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Part of New Year's resolutions is to keep better track of where my money is going.

I have a regular day job and I also do some freelancing work online , which is not related to my regular job. In my online job, I regularly take payments from several different companies, mostly in my paypal account.

I want to be able to track not only the income from my day job, but also from my freelancing work. I want to track which online company paid me, how much,etc. Any system which will let me use tags would be great (so I can assign any incoming payment the name of the company that paid me as a tag).

Also, I want to track the expenses from my freelancing job (web hosting, domains,etc.) but also my daily regular expenses. Again,any system that uses tags is a plus.

For expense tracking I was using texthog.com, which works great because I can assign tags to each expense and I can keep track easily. But unfortunately , texthog only does expenses and not income.

I tried mint, but I found it pretty confusing and honestly, overkill for what I want to do.

Any recommendations for a system that would satisfy my needs?

Thanks!

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GnuCash is a free and open-source option.

  • GnuCash is awesome. Rather than using "tags", you can have sub-accounts for tracking different income sources and expense categories. GnuCash supports hierarchical accounts so you can have "Income" with sub-accounts for "main job", "freelance work" etc, possibly with further sub-accounts. Same for expenses. – Cameron Skinner Jan 13 '11 at 2:16
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    Though I'm currently a fan of Mint, from what I read about GnuCash it looks like it is a much more in-depth personal finance manager. I read through this wiki entry from the site: wiki.gnucash.org/wiki/Setting_up_OFXDirectConnect_in_GnuCash_2 but can you give some personal experience on how well it works with online accounts? That's my (very) largest requirement for a finance application. – NoCatharsis Jan 13 '11 at 14:06
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I second the vote for GnuCash. It runs on Linux, Windows, and Mac. It is double-entry accounting, so there is a little bit of a learning curve, but it sounds like you should probably have something a little more powerful than Mint for your situation.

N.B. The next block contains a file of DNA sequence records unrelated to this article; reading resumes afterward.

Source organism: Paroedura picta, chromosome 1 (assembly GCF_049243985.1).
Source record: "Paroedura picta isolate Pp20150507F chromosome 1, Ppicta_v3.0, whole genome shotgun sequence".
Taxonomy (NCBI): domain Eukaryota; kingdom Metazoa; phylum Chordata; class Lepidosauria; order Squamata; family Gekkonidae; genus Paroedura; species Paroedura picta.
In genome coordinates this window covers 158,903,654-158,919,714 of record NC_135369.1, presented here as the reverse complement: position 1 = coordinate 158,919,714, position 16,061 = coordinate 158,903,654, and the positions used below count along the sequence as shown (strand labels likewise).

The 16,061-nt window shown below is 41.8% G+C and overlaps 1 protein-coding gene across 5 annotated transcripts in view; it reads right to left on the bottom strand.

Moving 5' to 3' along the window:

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I would suggest that you try ClearCheckbook. It is kind of like Mint, but you can add and remove things (graphs, features, modules) to make it as simple or diverse as you need it to be. It should be a workable solution for simply tracking both income and expenses, yet it will also provide extra features as needed.

There is a free option as well as a paid option with added features. I have not used ClearCheckbook before, but according to their features page it looks like you may have to upgrade to the paid option if you want to have complete tagging/custom field flexibility.

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I love mint.com, it fulls in your information from all your accounts automatically, let's you know where you spend your money and what your net worth is.

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You might check out Thrive. They're almost a carbon copy of Mint from the last I checked, but with some additional and (I think) more useful metrics. For instance, they seemed to help more to plan for future expenses in addition to keeping tabs on individual budgets the way Mint does.

Everything is automated in the same way as Mint, though I'm not sure their breadth is as far-reaching now since Mint was bought out by Intuit. Nevertheless, whenever I've had a question on Thrive, I shoot it to the devs and I get a very personal and courteous response within the day.

So it depends on what you're looking for: Mint can almost guarantee any US bank will be accessible through their site, however Thrive will work much harder to gain your favor.

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In all honesty, the best solution I've come across is Microsoft's now defunct Money.

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I wrote a small Excel-based bookkeeping system that handles three things: income, expenses, and tax (including VAT, which you Americans can rename GST). Download it here.

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